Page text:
Kinect Sensor Mount
Marc Killpack (http://www.prism.gatech.edu/~mkillpack3, mkillpack3_at_gatech.edu), Advisor: Prof. Charlie Kemp
After some basic steps to disassemble the base of the Kinect, we can use the mount described here to attach the Kinect sensor to a robot or other fixture (see examples below from HRL). If the intended purpose is for static use, there is a shaft that allows you to orient the Kinect plus or minus 30 degrees. If the purpose is to attach the Kinect to a moving part/robot, then we recommend the use of the supports as seen below in the instructions. We developed this as an alternative to having to open up the actual sensor casing and use its screw holes.
Making the Kinect Mount
We used a 3D printer to make our mount out of ABS plastic. The same parts could be machined out of metal if desired but would likely require some modifications to the tolerances and the thicknesses of some parts. The following sections list the necessary parts and explain the basic assembly of the mount from start to finish.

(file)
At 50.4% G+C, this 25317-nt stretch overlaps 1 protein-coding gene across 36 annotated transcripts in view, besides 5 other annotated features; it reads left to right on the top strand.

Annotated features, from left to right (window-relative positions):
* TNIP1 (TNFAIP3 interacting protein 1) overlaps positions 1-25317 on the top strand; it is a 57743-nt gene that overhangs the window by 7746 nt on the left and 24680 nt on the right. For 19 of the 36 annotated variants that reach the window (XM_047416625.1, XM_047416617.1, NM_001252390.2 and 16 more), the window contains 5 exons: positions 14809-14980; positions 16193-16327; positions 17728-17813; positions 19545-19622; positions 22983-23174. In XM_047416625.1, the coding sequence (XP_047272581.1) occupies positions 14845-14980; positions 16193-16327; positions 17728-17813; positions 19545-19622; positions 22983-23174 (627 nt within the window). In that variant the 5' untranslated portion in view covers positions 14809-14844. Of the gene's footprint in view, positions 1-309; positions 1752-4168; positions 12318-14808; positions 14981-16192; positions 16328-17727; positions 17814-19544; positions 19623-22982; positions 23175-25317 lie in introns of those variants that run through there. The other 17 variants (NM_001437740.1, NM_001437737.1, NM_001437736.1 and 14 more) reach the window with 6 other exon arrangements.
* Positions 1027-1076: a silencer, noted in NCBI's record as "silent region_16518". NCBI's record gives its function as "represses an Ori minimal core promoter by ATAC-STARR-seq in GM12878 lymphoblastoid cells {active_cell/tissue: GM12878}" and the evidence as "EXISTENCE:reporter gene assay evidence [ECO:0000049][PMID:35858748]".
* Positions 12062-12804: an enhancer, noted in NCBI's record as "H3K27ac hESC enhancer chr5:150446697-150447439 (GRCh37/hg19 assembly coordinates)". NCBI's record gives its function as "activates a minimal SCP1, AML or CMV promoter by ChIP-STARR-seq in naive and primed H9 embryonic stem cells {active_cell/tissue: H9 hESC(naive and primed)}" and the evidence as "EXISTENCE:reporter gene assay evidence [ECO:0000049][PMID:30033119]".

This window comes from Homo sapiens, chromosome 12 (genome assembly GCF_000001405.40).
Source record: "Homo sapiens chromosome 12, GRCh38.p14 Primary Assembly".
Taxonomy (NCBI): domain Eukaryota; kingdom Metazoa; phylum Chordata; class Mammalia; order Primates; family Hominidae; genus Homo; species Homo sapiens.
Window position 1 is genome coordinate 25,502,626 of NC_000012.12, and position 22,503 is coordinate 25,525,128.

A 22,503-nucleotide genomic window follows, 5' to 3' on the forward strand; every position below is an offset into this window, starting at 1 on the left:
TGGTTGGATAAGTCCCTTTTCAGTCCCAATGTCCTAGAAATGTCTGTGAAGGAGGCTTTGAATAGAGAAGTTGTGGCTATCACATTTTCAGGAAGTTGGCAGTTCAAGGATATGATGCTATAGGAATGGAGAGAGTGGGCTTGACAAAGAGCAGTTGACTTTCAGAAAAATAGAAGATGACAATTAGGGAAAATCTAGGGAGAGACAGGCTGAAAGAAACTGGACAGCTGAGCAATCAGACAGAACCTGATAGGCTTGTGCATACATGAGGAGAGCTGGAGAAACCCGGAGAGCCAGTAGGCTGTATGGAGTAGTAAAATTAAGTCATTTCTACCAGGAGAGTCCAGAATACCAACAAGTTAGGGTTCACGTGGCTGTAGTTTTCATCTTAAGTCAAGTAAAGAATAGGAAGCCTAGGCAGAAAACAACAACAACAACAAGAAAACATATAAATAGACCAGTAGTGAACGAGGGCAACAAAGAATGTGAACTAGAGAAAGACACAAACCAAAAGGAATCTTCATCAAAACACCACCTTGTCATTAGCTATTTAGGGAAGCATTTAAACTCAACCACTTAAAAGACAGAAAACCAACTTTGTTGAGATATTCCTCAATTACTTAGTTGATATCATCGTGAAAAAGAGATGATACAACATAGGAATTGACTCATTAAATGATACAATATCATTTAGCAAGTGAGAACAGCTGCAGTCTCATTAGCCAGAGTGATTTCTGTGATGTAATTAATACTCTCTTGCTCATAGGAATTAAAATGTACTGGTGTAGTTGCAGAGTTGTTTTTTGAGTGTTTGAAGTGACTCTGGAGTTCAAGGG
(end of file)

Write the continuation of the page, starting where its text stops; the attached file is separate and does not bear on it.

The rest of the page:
Solid Works Files
The main solid works files necessary for the mount are as follows:
The following files are examples of how we have modified the original to work for our robots:
- pr2_top, pr2_base, cody_top_side_mount, cody_base_side_mount, cody_top_under_mount, cody_base_under_mount, playpen_base
Steps to Disassemble Kinect Base and Attach New Mount
The top_piece can now be slid into place over the stem.
Attach the shaft piece using the small phillips screwdriver with the screw that held the original gear in place.
Attach a layer of double sided tape (any padding around 2-3 mm will do) to the supports leaving the paper on the side that is towards the Kinect. This allows us to slide the supports into place and get a firm fit before attaching them to the top piece using M3 X 10 screws from the inside of the top.
Examples of Kinect Mounts at HRL
Kinect mounted on our mobile manipulator Cody and a side view of the mount on a Robotis servo.
Two views of the Kinect mount for our robot playpen for autonomous manipulation data capture.
Kinect mounted to the PR2 head.